AVIANO AIR BASE, Italy -- Their mission over Yugoslavia scratched because of stormy weather, the Navy aviators of the "Garuda" squadron were getting ready to pack up their gear and call it a night.
Then the call came: "Launch immediately." An F-117A Nighthawk stealth fighter-bomber had been hit over Yugoslavia. The pilot was down, somewhere in a barren stretch of enemy territory near Belgrade.
A pilot from Maryland, nicknamed Jolly, was catching up on his paperwork when he was picked for the mission to help rescue the only NATO pilot downed since the bombing of Yugoslavia began.
Another aviator, who goes by the handle Luke, was checking his e-mail when he got the call.
Because of the sensitivity of their work, Luke and Jolly, both 32 and graduates of the Naval Academy in Annapolis, can be identified only by their nicknames under military rules.
The two fliers threw on their gear, grabbed their guns -- required of aviators on combat missions -- and headed for their EA-6B Prowler, the Navy's gray bubble-nosed radar-jamming jet, which provides an electronic shield for fighter pilots.
"It was my first flight here," said Jolly, a 1989 Naval Academy graduate born and raised in Annapolis. "We had no idea where we were going, what we were doing other than they need us in the air."
It was the night of March 27, the fourth night of the air war in Yugoslavia -- an evening of intrigue and confusion, frustration and danger for the two aviators. It was a mission that stretched long into the night and left this flight crew in the dark about its outcome until the Prowler returned to base. It produced the most exhilarating moment of the Balkans war -- so far -- for these two aviators.
It was the moment they learned the downed pilot had been saved.
When Jolly landed the Prowler safely at Aviano that Sunday morning last month, neither he nor the other three crew members knew the fate of the pilot. A larger than normal maintenance crew awaited them.
"What's the deal?" one of the aviators asked.
"We got him, sir," came the reply.
"We all started screaming," recalled Luke.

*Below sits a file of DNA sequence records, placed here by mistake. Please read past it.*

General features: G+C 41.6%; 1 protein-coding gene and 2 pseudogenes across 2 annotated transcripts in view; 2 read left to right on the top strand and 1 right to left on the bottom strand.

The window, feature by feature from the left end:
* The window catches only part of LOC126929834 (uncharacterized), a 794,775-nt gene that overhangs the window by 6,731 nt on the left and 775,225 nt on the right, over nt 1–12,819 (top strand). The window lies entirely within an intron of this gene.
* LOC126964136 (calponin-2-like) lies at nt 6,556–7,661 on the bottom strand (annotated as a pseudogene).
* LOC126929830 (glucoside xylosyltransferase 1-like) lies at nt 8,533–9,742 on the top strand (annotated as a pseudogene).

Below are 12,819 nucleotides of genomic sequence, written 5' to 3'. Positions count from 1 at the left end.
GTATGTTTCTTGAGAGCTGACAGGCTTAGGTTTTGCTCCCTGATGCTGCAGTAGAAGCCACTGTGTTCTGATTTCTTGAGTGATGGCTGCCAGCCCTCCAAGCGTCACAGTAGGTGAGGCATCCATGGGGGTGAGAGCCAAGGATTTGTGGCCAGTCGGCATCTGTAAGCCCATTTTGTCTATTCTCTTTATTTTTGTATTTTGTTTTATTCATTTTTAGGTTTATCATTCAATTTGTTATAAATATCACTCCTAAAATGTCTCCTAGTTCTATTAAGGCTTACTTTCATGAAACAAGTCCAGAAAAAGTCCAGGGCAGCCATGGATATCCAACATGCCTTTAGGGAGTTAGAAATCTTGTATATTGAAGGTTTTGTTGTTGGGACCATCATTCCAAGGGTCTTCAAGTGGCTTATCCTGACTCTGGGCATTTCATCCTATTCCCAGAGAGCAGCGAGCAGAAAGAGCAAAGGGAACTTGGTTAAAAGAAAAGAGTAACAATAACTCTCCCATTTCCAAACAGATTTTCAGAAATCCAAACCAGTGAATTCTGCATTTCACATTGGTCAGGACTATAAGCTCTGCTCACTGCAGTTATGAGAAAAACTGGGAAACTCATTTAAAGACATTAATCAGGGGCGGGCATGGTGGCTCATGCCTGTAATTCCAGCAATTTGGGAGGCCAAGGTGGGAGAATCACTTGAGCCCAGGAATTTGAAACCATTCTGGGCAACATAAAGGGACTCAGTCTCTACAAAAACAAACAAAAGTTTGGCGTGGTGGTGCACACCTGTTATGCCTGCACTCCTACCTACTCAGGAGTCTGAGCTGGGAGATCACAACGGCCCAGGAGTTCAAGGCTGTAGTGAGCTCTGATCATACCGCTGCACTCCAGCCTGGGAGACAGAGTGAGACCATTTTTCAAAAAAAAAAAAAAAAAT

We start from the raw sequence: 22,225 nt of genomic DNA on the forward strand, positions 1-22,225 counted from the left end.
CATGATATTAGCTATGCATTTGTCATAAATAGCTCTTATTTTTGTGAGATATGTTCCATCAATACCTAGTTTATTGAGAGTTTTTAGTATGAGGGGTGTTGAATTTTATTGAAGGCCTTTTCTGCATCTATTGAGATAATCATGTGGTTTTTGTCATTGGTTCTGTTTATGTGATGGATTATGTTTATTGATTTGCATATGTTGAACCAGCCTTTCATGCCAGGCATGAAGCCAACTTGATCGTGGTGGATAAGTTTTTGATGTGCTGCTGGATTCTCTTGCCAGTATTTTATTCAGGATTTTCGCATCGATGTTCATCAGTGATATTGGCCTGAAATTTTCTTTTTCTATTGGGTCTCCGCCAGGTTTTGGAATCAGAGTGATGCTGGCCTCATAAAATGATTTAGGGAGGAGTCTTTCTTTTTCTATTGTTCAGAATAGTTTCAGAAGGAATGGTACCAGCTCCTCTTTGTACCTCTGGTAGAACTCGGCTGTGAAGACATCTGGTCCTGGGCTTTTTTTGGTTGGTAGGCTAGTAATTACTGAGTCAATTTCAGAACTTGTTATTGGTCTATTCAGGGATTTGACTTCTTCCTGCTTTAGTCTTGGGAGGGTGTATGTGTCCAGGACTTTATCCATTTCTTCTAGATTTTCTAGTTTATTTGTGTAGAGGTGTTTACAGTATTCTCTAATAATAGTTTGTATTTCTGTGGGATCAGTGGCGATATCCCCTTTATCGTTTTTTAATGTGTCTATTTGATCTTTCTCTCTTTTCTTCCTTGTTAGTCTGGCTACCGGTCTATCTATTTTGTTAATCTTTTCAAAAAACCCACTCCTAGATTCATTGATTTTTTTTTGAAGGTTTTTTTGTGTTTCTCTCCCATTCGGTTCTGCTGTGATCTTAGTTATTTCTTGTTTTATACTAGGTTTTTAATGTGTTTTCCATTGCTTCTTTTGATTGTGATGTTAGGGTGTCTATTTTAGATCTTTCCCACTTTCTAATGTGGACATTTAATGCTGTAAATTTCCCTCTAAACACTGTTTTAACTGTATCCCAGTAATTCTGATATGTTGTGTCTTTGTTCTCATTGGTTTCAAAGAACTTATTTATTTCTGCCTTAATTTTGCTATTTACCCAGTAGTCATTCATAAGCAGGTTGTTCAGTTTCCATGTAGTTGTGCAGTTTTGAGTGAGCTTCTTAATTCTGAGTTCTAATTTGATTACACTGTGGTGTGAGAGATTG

The rescue of the downed stealth bomber pilot has been the highlight of their nearly monthlong stay at the Aviano Air Base, the staging ground for the NATO strikes. They played a small part in a complex mission carried out by elite Air Force commandos who swooped into the hills northwest of Belgrade for the rescue.
Luke and Jolly fly with Tactical Electronic Warfare Squadron (VAQ) 134, one of four Navy radar-jamming squadrons deployed here from Naval Air Station Whidbey Island, Wash. Nicknamed "the Garudas," the VAQ-134 aviators have been part of the NATO airstrikes in Yugoslavia since their outset March 24.
Last week, as they relaxed between missions at the Aviano base, Jolly and Luke talked about aspects of their missions in the skies over Yugoslavia.
The Whidbey Island detachment has an indispensable function -- to provide an electronic shield for the contingent of fighter pilots flying bombing and missile runs over Yugoslavia. They accompany attack planes on their flights, but the missions are mapped out according to a meticulously planned time line and sophisticated statistical data. The radar-jamming planes are usually not within sight of the attack planes.
On the night the stealth bomber crashed, there were no detailed plans mapped out for the VAQ-134 crew members. They got the word to go, and launched. Their instructions came while they were airborne.
"This was not a mission that was preplanned. We had no charts. We had to make do with very little information," said Luke, a Minnesota native.
Jolly was piloting the Prowler in his first combat mission. He was well-trained. He had participated in simulated attacks off the coast of Korea. Last fall, sitting on the deck of an aircraft carrier in the Persian Gulf, he was set to accompany bombers headed for Iraq. But President Clinton canceled Operation Desert Strike at the last minute.
On the night of the pilot rescue, Jolly worked in concert with another radar-jamming Prowler. Talking to each other by radio, the pilots headed to different areas to provide cover for fighters that remained in the air to protect the downed pilot.
The job of the VAQ Prowlers is to look and listen -- watching computer displays for signs of enemy radar, locating it, classifying it and then disabling it. The crews use high-tech electronic equipment to identify enemy radar, then jam it.
"A flick of a button and we have a lot of power going out, jamming," said Luke, who is an electronics countermeasures officer.
They can confuse enemy radar by dumping metal-like strips and chaff in the hope that Serbian anti-aircraft artillery will lock on the decoy material. If necessary, the crew can launch a high-speed anti-radiation missile (HARM) to take out enemy radar.